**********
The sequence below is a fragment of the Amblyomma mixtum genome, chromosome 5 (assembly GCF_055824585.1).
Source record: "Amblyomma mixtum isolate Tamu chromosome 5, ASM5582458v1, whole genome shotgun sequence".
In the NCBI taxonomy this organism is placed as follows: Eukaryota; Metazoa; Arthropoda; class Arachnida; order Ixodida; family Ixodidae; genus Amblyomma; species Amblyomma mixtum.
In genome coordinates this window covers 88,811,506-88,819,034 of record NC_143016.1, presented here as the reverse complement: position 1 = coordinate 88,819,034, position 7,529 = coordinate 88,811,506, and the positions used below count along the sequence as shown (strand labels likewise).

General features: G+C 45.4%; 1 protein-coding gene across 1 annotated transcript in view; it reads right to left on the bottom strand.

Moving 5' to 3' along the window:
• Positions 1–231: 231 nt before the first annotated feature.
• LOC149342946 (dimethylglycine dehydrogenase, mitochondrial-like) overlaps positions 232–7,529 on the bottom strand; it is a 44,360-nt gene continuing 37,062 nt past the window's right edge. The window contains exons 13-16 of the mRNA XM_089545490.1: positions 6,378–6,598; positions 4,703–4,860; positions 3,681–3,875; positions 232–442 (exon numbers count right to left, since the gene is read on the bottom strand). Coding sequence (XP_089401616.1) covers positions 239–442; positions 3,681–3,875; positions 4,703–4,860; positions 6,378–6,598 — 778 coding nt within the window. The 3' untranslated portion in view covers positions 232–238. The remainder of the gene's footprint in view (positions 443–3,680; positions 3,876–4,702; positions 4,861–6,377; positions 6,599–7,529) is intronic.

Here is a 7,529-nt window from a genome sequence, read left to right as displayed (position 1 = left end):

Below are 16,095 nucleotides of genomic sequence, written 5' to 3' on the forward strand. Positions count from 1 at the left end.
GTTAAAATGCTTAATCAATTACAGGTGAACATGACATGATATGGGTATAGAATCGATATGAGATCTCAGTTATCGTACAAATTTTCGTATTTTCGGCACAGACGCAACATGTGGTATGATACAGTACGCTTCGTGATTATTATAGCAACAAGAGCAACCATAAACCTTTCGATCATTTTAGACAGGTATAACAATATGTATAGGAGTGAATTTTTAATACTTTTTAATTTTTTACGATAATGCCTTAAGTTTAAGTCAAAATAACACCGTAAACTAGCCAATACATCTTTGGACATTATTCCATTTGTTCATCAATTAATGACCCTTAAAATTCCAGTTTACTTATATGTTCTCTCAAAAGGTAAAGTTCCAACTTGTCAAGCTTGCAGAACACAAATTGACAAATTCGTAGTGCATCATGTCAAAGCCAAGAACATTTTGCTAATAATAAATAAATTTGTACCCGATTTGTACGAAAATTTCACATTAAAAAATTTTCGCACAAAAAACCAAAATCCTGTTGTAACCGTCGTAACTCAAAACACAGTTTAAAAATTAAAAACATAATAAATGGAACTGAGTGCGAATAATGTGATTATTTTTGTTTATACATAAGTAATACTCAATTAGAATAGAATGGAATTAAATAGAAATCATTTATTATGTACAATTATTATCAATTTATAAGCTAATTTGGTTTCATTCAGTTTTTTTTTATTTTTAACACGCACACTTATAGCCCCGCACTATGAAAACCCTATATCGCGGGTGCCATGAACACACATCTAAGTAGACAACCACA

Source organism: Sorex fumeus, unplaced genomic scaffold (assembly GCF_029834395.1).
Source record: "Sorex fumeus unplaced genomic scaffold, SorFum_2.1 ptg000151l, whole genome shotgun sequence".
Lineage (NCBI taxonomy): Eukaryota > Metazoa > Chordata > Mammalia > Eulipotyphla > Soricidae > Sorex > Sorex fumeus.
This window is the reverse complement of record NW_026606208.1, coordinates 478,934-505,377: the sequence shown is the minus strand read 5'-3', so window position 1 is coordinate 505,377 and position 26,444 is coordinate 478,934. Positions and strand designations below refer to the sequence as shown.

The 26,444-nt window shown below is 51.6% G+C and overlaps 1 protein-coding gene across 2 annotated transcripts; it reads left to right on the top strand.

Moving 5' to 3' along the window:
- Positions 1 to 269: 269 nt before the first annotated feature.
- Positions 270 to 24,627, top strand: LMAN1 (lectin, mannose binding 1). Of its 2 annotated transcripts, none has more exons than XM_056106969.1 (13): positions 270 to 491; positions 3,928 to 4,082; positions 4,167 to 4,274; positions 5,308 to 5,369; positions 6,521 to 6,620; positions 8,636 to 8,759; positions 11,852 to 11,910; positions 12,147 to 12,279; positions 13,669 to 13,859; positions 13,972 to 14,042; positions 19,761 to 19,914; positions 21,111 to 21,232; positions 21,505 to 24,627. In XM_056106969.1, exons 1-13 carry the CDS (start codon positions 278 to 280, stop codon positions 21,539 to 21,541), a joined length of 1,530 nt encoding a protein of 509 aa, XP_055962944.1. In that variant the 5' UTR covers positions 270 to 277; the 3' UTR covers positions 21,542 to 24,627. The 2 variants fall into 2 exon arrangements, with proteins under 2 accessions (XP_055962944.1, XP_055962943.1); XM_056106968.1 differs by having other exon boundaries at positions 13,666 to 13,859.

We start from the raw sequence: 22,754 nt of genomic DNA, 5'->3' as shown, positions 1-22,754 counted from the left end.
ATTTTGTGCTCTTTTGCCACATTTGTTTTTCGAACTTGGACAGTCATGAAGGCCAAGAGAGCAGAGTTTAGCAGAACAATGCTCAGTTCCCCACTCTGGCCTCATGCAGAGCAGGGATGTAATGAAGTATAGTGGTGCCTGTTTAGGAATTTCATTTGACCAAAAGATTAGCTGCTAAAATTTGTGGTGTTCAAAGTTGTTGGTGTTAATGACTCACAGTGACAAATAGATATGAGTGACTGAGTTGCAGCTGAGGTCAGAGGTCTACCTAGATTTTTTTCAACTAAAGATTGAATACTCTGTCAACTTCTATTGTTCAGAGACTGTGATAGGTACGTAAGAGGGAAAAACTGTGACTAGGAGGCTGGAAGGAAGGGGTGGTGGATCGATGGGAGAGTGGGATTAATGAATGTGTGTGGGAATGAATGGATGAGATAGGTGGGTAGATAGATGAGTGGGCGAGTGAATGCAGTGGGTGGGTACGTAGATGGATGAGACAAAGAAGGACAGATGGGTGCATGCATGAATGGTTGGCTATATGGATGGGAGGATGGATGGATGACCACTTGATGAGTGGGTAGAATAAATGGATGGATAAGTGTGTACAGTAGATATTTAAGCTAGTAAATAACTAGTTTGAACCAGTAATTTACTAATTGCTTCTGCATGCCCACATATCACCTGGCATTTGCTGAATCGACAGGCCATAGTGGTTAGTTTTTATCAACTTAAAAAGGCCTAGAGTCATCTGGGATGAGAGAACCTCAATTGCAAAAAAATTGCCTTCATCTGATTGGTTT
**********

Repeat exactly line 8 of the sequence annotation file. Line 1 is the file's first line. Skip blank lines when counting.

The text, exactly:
• LOC149342946 (dimethylglycine dehydrogenase, mitochondrial-like) overlaps positions 232–7,529 on the bottom strand; it is a 44,360-nt gene continuing 37,062 nt past the window's right edge. The window contains exons 13-16 of the mRNA XM_089545490.1: positions 6,378–6,598; positions 4,703–4,860; positions 3,681–3,875; positions 232–442 (exon numbers count right to left, since the gene is read on the bottom strand). Coding sequence (XP_089401616.1) covers positions 239–442; positions 3,681–3,875; positions 4,703–4,860; positions 6,378–6,598 — 778 coding nt within the window. The 3' untranslated portion in view covers positions 232–238. The remainder of the gene's footprint in view (positions 443–3,680; positions 3,876–4,702; positions 4,861–6,377; positions 6,599–7,529) is intronic.